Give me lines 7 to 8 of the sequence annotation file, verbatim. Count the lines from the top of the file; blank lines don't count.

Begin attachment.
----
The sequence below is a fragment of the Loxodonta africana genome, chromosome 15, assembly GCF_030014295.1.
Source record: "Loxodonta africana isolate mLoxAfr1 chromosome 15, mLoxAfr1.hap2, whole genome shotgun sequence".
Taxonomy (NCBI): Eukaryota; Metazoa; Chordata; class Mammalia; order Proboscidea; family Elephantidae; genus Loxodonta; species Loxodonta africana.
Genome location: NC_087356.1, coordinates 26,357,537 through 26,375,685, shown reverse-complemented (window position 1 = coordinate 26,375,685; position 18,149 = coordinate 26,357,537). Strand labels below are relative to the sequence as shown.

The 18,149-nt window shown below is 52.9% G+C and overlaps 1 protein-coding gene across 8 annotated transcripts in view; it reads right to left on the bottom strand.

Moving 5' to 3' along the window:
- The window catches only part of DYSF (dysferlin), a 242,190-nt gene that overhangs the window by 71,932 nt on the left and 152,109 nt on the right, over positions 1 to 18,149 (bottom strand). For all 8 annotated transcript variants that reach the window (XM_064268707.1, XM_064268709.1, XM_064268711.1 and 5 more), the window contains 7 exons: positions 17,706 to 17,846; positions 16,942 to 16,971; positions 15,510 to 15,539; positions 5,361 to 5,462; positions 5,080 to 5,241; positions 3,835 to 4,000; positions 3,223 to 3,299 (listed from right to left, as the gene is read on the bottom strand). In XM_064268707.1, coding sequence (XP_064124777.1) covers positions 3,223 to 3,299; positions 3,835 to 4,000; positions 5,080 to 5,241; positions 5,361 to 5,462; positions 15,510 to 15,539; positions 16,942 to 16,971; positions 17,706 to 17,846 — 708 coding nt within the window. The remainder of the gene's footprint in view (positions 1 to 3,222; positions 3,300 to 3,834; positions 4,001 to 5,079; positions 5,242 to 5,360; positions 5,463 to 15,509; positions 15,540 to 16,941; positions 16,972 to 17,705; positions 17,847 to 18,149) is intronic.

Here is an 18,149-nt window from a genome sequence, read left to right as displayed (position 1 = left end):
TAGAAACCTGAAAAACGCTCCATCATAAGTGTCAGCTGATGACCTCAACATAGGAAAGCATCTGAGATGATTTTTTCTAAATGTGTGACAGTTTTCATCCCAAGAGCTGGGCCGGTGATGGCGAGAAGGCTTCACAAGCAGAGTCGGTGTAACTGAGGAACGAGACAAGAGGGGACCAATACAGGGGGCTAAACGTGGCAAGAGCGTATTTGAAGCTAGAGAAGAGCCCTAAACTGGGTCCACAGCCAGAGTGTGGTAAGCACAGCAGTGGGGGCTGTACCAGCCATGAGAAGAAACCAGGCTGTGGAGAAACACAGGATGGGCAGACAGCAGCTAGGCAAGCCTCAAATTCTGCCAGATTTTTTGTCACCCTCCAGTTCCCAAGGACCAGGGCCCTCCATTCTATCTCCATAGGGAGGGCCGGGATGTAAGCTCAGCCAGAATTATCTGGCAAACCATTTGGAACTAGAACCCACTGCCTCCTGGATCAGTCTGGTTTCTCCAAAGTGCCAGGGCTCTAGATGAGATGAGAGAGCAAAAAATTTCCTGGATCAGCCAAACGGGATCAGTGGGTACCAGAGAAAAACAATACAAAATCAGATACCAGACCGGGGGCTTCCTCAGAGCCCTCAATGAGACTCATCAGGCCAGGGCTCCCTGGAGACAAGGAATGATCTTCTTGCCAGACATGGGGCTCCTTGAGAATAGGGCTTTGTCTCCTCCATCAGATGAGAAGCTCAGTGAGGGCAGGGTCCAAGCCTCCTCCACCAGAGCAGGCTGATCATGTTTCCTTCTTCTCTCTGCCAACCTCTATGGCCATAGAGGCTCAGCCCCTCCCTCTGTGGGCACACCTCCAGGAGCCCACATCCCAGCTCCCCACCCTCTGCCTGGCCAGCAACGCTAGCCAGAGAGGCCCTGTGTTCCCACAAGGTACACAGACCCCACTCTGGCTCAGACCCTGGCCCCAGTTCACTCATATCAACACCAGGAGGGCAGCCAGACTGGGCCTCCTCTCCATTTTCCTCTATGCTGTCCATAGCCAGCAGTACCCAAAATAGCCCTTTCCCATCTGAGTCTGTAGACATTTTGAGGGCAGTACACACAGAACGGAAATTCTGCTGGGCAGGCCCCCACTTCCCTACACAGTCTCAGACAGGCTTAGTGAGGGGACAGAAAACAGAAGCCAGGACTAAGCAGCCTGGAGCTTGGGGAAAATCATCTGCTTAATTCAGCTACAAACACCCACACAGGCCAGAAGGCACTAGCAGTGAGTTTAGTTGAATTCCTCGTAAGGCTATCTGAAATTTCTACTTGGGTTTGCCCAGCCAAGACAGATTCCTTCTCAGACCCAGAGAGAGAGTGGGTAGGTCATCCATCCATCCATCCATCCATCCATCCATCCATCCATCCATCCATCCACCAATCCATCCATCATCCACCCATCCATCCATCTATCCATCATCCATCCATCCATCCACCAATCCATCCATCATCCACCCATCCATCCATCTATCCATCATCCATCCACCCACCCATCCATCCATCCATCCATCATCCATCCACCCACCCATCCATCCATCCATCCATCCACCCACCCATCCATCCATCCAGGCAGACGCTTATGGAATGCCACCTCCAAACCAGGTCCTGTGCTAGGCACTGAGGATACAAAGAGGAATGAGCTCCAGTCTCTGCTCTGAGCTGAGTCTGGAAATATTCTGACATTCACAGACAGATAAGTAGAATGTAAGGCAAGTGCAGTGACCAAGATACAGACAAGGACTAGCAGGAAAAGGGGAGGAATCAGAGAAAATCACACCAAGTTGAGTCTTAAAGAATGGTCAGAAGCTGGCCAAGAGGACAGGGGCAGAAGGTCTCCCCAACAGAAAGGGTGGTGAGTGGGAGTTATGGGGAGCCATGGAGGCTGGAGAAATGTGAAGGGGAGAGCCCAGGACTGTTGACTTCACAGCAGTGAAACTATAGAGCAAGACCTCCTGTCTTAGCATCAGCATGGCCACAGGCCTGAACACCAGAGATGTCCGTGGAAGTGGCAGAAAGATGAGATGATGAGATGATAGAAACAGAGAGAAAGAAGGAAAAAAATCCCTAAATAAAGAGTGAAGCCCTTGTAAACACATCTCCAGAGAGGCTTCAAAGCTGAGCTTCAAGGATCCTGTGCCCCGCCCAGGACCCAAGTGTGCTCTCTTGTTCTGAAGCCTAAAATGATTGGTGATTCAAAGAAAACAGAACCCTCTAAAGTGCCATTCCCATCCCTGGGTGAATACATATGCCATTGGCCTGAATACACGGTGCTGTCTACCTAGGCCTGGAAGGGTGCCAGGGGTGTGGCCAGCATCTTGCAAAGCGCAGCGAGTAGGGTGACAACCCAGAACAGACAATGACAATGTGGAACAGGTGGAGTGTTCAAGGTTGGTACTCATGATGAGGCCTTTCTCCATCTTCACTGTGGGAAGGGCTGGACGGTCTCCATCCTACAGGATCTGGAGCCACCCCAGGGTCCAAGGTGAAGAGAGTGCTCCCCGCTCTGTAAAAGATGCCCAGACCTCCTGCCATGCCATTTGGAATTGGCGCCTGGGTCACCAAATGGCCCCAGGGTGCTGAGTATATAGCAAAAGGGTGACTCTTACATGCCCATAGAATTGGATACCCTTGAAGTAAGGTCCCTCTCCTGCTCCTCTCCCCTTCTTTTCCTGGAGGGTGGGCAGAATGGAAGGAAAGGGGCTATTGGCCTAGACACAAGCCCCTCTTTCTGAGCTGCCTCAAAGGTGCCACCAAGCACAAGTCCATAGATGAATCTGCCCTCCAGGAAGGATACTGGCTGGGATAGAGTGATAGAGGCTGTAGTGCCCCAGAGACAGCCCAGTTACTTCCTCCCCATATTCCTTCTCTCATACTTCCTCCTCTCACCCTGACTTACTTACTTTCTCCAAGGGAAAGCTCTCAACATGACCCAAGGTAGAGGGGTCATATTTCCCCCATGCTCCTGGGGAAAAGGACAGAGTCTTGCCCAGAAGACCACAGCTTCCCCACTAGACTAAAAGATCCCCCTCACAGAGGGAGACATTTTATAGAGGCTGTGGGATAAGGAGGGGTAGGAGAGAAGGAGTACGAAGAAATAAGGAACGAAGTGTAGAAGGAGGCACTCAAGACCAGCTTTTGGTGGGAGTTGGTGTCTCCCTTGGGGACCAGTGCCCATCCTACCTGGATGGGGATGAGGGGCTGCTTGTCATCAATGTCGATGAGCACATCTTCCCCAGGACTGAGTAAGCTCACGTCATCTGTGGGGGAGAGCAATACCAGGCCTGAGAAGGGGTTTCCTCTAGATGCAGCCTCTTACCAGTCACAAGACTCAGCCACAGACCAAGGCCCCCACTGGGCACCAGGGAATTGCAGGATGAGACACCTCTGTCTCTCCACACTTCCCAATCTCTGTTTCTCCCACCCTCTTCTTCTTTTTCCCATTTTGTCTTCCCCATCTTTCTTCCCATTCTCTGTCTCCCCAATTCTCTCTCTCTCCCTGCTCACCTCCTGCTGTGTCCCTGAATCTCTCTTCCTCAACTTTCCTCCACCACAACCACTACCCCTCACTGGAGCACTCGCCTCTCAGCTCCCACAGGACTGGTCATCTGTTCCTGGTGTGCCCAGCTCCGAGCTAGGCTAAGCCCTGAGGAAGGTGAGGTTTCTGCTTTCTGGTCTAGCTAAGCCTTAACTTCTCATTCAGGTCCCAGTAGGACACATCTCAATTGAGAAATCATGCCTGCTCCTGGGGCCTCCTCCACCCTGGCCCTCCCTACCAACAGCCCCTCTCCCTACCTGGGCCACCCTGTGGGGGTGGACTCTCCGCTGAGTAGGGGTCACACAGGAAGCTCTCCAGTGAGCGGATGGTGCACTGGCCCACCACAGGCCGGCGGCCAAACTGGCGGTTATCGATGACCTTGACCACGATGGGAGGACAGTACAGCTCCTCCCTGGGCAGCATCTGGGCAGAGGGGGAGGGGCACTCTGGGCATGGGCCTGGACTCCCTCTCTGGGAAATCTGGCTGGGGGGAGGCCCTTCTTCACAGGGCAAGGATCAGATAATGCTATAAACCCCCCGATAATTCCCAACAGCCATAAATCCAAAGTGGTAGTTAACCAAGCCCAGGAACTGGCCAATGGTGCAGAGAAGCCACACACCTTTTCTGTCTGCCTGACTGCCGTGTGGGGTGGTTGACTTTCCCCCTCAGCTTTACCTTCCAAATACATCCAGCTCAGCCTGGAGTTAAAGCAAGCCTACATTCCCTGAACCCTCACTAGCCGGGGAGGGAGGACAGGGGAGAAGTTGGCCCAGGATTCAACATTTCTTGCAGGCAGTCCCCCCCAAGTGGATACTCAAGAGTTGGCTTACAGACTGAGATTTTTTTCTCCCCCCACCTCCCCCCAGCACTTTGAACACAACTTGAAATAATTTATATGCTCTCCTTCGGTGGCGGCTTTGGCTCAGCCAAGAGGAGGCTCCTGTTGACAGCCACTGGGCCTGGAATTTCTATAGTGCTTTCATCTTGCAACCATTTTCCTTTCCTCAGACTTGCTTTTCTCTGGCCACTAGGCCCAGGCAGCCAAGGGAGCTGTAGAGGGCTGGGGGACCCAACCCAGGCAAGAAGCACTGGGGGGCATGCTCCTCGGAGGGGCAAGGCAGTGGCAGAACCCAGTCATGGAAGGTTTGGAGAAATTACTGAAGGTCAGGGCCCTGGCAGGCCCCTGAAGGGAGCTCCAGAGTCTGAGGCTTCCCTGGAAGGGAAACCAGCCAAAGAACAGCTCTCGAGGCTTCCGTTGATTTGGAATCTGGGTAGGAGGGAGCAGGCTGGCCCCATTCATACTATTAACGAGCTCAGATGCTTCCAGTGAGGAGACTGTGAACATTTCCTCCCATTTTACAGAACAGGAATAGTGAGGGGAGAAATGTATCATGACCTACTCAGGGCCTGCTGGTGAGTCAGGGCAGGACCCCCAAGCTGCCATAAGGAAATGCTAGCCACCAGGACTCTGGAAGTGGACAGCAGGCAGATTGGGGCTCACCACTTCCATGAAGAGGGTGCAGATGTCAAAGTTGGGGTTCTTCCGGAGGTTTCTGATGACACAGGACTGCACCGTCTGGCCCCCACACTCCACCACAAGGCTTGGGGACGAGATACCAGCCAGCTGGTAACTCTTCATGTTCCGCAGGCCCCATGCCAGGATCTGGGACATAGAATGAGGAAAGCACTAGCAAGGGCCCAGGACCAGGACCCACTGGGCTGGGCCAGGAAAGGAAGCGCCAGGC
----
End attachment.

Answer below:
- The window catches only part of DYSF (dysferlin), a 242,190-nt gene that overhangs the window by 71,932 nt on the left and 152,109 nt on the right, over positions 1 to 18,149 (bottom strand). For all 8 annotated transcript variants that reach the window (XM_064268707.1, XM_064268709.1, XM_064268711.1 and 5 more), the window contains 7 exons: positions 17,706 to 17,846; positions 16,942 to 16,971; positions 15,510 to 15,539; positions 5,361 to 5,462; positions 5,080 to 5,241; positions 3,835 to 4,000; positions 3,223 to 3,299 (listed from right to left, as the gene is read on the bottom strand). In XM_064268707.1, coding sequence (XP_064124777.1) covers positions 3,223 to 3,299; positions 3,835 to 4,000; positions 5,080 to 5,241; positions 5,361 to 5,462; positions 15,510 to 15,539; positions 16,942 to 16,971; positions 17,706 to 17,846 — 708 coding nt within the window. The remainder of the gene's footprint in view (positions 1 to 3,222; positions 3,300 to 3,834; positions 4,001 to 5,079; positions 5,242 to 5,360; positions 5,463 to 15,509; positions 15,540 to 16,941; positions 16,972 to 17,705; positions 17,847 to 18,149) is intronic.

Here is an 18,149-nt window from a genome sequence, read left to right as displayed (position 1 = left end):